March 15, 2017
Looking Back on Tomorrow
Los Angeles Angels
Between now and Opening Day, we'll be previewing each team with a focus on answering the question: "How will this team be remembered?" For the full archive of each 2017 team preview, click here.
Every spring, a temptation arises to declare the onrushing season The Year. This will be The Year that the Angels either break through and make good on the fact that they have Mike Trout, or collapse, crater, and are forced to trade Trout in order to kickstart a rebuild. For five full seasons now, the best player of the 21st century has worn an Angels uniform and they have only one (brief) playoff appearance to show for it.
Something has to give, especially with three of the big-name guys Arte Moreno signed to surround Trout at the beginning of his ascent dropping off the baseball map—one too injured to matter anymore (Josh Hamilton), one retired and devoting himself to racing cars (C.J. Wilson), and (worst of all) one joining the Padres’ rotation (Jered Weaver).
That’s not the way this works, though. Much has changed in baseball during the 50 years between the peaks of Willie Mays and of Trout. Almost everything has changed and most of it has changed multiple times. This hasn’t. There will always be transcendent, brilliant, superstar players—guys clearly headed to the Hall of Fame before they even turn 30—who nonetheless fall into a rut and play mostly for forgettable (if not always bad) teams throughout their best seasons. The prime seasons of elite players slide by without their changing teams or making a deep run into October. It happens all the time.
No, 2017 will not make or break the Mike Trout Era in Anaheim. It will just bring it 25 percent closer to being over (or at least possibly over). That’s why general manager Billy Eppler didn’t decide to rebuild around Trout over the offseason, so much as to reload around him. The last two winters have seen the Angels trade for Yunel Escobar, Andrelton Simmons, Cameron Maybin, and Danny Espinosa, all at deep discounts. Each player was unwanted by their former team, with pressing concerns about character, money, and/or in-house logjams forcing the issue.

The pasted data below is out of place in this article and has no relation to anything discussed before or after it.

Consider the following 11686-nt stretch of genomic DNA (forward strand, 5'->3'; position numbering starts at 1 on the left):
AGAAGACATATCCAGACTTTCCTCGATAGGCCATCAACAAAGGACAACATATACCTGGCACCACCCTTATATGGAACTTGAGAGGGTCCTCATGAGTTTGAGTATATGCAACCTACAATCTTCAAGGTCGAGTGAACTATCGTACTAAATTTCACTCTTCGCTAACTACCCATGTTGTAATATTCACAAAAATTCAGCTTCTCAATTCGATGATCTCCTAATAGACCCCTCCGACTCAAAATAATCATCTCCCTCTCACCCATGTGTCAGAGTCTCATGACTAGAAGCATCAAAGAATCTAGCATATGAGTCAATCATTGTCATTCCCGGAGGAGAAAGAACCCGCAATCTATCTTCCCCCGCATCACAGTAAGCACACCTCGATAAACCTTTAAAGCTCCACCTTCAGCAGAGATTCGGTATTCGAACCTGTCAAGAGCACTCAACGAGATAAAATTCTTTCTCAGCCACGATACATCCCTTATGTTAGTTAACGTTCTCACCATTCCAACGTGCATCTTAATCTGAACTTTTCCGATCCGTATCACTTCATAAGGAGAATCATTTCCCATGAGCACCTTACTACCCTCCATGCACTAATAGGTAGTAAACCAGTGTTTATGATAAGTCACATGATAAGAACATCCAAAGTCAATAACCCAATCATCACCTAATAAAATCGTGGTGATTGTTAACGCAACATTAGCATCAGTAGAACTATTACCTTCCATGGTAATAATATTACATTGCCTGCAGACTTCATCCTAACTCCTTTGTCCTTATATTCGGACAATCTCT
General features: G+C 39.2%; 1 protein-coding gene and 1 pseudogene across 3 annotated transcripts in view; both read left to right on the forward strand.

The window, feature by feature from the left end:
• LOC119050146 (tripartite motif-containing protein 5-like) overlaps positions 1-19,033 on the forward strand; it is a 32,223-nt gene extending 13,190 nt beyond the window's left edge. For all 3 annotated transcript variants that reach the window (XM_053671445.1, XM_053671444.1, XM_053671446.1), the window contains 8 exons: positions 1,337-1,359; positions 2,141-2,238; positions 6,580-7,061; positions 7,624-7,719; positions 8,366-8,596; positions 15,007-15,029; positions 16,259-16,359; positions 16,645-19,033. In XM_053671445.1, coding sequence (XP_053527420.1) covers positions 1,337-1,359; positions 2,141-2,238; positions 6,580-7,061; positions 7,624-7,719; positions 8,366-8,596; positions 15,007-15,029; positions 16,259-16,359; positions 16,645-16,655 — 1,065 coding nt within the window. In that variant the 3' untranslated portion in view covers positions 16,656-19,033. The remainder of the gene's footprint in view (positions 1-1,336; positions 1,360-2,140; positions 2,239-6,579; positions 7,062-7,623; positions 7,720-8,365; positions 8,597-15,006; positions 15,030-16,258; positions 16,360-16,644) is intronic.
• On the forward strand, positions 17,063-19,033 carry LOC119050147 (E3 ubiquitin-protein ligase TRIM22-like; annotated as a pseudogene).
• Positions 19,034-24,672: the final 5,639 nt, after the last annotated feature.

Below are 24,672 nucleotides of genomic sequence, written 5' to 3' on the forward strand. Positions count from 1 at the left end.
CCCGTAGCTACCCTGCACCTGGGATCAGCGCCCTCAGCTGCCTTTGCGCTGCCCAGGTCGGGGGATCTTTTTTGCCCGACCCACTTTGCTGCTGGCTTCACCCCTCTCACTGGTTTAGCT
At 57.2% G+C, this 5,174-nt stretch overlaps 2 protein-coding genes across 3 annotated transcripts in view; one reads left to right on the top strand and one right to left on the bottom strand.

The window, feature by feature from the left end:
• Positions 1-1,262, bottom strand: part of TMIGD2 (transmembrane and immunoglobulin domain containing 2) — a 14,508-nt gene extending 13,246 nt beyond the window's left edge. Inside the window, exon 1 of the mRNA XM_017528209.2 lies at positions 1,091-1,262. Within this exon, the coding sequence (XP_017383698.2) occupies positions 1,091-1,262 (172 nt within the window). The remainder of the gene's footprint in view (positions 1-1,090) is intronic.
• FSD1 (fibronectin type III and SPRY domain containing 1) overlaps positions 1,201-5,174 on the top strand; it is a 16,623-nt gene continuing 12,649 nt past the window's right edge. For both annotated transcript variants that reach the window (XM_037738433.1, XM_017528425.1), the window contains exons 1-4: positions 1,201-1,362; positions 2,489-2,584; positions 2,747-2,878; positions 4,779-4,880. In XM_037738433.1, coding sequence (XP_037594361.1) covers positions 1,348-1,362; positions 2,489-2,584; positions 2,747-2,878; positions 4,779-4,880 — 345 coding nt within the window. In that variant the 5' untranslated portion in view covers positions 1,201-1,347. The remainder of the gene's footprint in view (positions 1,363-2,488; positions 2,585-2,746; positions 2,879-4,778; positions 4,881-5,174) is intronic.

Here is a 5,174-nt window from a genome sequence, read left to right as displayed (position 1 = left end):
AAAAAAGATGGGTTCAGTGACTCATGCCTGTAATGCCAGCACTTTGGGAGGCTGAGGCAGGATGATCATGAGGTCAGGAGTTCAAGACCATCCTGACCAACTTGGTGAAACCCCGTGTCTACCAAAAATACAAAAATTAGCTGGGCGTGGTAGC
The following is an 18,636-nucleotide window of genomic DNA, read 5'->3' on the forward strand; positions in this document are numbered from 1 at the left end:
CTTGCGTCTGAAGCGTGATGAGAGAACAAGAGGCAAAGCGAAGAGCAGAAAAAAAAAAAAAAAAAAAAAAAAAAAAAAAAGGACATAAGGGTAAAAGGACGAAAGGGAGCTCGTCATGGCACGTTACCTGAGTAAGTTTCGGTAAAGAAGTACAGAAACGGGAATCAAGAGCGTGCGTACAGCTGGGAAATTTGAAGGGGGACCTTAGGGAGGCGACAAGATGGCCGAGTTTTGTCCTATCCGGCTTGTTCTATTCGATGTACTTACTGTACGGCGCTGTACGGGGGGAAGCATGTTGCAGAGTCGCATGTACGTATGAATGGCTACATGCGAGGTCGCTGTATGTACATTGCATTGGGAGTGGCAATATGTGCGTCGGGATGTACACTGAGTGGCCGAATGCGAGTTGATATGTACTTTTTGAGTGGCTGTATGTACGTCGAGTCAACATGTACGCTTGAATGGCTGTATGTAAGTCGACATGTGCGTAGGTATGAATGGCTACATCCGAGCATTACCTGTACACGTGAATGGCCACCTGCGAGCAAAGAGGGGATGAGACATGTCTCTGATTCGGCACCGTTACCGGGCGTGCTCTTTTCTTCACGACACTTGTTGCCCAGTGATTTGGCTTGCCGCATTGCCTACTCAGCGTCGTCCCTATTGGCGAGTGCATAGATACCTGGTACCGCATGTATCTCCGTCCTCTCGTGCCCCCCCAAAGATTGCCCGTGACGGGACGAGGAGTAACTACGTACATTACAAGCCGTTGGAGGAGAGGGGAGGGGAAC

That has allowed a team that seemed positively decrepit at times over the last two years to reinvent itself as a relatively dynamic one. Defensively, Simmons and Espinosa should be the best double-play combination in the American League. Escobar has batted a very quiet .309 over the last two seasons. Picked up on bargain free-agent deals, Ben Revere and Luis Valbuena add depth to a team that sorely lacked it for each of the past two seasons. Kole Calhoun, Albert Pujols, and C.J. Cron would form a shaky middle of the order, but with Trout in their midst they suddenly seem like a viable offensive core.
None of that will matter, of course, if the pitching doesn’t take a gigantic forward leap. The Angels finished dead last in cFIP last season, 29th in DRA (24th for relievers, 29th for starters), and 27th in pitcher WARP. If Garrett Richards, Tyler Skaggs, and Matt Shoemaker stay healthy this season, and if Ricky Nolasco’s apparent turnaround after being traded from Minnesota last summer is sustainable, then they might be able to pull off the needed turnaround.
That crew has a pretty shaky track record where health is concerned, though, and with Andrew Heaney and Nick Tropeano shelved for the year by Tommy John surgeries last summer, there’s very little depth behind them. John Lamb is the one modestly interesting option, but only if his continued recovery from back surgery goes well. The bullpen, to put it nicely, has a great chance to finish at least 24th in DRA again.
In a division crowded with flawed but talented teams, the Angels embody that best. They could break through this season. They have a better set of position players surrounding Trout than they have ever had before. What was a below-average fielding unit and an average collection of baserunners should be a bit better than that. They have incrementally more flexibility to make a key midseason addition, if the opportunity presents itself, than they have had in recent years, and they will probably have incrementally more talent in the farm system with which to entice would-be trade partners.
The clock is ticking, but as long as Trout is still around the Angels still have a chance. Eppler’s offseason is a testament to the value of Trout. He makes even marginal players into winning pieces. That Eppler worked so hard to give him a few more of them is laudable. If the team still fails, the glare of the spotlight will turn toward Moreno. The worse the Angels’ record, the more visible will be the ghosts of all the good players the team has not even tried to acquire over the last two winters because of ownership’s fear of repeating old mistakes.